Understanding Screenwriting #21: Sunshine Cleaning, Everlasting Moments, The Mask of Dimitrios, ER, & More

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Understanding Screenwriting #21: <em>Sunshine Cleaning</em>, <em>Everlasting Moments</em>, <em>The Mask of Dimitrios</em>, <em>ER</em>, & More
Understanding Screenwriting #21: <em>Sunshine Cleaning</em>, <em>Everlasting Moments</em>, <em>The Mask of Dimitrios</em>, <em>ER</em>, & More

Coming Up in This Column: Sunshine Cleaning, Everlasting Moments, Harvard Beats Yale 29-29, Horton Foote, Teaching the Young: Take Two, The Mask of Dimitrios, Burn Notice, Castle, ER.

Sunshine Cleaning(2008. Written by Megan Holley. 102 minutes): Not Little Miss Sunshine.

Yes, it has “sunshine” in the title. Yes, it has Alan Arkin as a crusty grandpa. Yes, it has a light colored van. Yes, it is set the Southwest. Yes, the poster is similar. But does Little Miss Sunshine start with a man bringing a shotgun shell into a sporting goods store, asking to look at a shotgun and blowing his head off with it? No. Sunshine Cleaning is a darker film (in spite of what you may think from the trailer), further along the continuum of dramedy to drama than to comedy.

Understanding Screenwriting #19: Teaching the Young, Minsky’s, Captain Blood, In Old Chicago, & More

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Understanding Screenwriting #19: Teaching the Young, <em>Minsky’s</em>, <em>Captain Blood</em>, <em>In Old Chicago</em>, & More
Understanding Screenwriting #19: Teaching the Young, <em>Minsky’s</em>, <em>Captain Blood</em>, <em>In Old Chicago</em>, & More

Coming Up in This Column: Teaching the Young, Minsky’s (stage musical), Definitely, Maybe, Captain Blood, The Sea Hawk, The Private Lives of Elizabeth and Essex,In Old Chicago, ER, Two and a Half Men, The Closer, Burn Notice, but first…

Fan Mail: A nice collection of comments on US#18.

I will bow to R.A. Porter’s expertise on the explosion in Burn Notice being a shaped charge designed to explode outward. I will not ask where he got that expertise.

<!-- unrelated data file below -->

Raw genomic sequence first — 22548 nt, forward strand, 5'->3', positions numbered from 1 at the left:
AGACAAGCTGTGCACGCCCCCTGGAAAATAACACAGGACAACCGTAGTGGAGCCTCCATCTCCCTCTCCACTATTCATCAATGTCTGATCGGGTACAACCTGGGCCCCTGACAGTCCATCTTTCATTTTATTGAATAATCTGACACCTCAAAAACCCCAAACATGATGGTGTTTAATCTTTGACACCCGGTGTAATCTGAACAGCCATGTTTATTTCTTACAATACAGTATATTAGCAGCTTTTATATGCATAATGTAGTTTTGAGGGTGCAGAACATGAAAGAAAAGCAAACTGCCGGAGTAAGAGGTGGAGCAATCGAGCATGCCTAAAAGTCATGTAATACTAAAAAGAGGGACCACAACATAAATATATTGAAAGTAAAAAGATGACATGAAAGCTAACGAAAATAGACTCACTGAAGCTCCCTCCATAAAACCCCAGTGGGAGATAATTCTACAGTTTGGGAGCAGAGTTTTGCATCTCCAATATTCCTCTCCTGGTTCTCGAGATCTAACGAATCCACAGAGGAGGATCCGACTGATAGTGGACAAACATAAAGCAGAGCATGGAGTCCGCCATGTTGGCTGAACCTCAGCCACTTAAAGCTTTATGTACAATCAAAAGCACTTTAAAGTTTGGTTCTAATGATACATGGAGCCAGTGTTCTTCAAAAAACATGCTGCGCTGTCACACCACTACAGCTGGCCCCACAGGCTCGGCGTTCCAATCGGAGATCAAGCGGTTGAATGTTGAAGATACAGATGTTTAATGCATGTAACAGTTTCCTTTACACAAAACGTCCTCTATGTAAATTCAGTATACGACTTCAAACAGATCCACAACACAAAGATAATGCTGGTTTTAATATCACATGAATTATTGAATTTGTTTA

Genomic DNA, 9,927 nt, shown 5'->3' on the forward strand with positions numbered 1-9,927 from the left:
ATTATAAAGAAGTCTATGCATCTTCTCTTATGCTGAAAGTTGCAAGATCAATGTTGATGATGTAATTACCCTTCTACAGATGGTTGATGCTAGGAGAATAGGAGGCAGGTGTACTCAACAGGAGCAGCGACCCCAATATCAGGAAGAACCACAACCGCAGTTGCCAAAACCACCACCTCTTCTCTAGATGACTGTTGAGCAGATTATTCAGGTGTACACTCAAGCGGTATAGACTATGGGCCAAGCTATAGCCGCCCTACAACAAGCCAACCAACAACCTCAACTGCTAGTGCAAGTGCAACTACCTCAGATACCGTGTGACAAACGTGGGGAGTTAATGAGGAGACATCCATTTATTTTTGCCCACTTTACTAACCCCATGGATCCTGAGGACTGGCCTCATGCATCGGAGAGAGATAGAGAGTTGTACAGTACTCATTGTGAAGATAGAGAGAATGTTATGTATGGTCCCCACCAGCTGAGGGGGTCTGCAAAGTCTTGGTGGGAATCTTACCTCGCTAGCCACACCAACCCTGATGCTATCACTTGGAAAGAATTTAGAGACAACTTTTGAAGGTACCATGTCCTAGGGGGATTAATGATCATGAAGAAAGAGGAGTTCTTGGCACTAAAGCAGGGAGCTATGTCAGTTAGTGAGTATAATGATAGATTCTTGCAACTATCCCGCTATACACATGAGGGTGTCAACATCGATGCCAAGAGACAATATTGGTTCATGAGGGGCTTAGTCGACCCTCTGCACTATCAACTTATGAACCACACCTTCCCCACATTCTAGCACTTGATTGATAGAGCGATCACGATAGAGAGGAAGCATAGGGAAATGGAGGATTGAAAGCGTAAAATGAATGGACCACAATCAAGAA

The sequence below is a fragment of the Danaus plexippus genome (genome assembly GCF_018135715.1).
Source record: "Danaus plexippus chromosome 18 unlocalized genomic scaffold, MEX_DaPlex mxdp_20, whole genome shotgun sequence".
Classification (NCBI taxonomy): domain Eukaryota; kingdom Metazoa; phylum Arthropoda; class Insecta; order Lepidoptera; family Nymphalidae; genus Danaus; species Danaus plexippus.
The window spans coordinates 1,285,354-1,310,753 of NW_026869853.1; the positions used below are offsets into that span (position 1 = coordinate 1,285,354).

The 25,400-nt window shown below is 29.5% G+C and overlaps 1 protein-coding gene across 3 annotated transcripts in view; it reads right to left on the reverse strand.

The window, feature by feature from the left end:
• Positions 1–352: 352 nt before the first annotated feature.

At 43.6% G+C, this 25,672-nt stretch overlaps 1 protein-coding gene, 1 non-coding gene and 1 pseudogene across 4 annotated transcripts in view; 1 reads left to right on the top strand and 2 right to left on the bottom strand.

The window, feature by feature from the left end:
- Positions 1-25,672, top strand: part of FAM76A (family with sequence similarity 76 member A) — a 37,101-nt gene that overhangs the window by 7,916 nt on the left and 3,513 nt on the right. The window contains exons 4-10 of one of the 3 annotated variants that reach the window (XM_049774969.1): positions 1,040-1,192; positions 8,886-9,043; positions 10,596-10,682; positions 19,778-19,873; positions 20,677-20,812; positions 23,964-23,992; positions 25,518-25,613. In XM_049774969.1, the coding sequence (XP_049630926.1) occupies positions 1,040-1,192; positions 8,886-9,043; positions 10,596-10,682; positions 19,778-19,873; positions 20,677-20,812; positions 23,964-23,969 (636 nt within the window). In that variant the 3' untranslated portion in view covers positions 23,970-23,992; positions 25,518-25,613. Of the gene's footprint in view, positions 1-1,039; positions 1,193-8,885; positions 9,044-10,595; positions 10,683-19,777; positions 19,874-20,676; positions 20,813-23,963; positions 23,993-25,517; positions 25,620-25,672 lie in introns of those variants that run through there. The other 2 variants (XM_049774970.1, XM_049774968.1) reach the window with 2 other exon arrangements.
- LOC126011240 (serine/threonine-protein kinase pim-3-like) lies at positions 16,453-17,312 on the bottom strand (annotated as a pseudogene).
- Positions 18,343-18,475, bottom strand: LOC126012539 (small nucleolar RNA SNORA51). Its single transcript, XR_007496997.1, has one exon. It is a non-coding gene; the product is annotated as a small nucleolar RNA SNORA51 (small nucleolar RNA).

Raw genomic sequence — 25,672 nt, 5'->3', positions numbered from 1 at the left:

Matt Maul and I are certainly on the same wavelength on Ride the High Country, which several critics and historians have called the unofficial last film in the Ranown cycle. I saw it twice in two days when it opened. I hate to tell you though that it may not “hold up pretty well even if you have no idea who Scott and McCrea are.” Several years ago I ran it in my History of Motion Pictures class, and it left the class cold. They had not grown up with Scott and McCrea. I can certainly see why Elmore Leonard liked Richard Boone in The Tall T, since he feels more like an Elmore Leonard character than any of the others.

Understanding Screenwriting #17: Slumdog Millionaire, Dodge City, Ride Lonesome, ER, & More

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Understanding Screenwriting #17: <em>Slumdog Millionaire</em>, <em>Dodge City</em>, <em>Ride Lonesome</em>, <em>ER</em>, & More
Understanding Screenwriting #17: <em>Slumdog Millionaire</em>, <em>Dodge City</em>, <em>Ride Lonesome</em>, <em>ER</em>, & More

Coming Up In This Column: Slumdog Millionaire, Dodge City, Ride Lonesome, Comanche Station, His Nibs, How I Met Your Mother, Two and a Half Men, Law & Order: Special Victims Unit, CSI, ER, but first…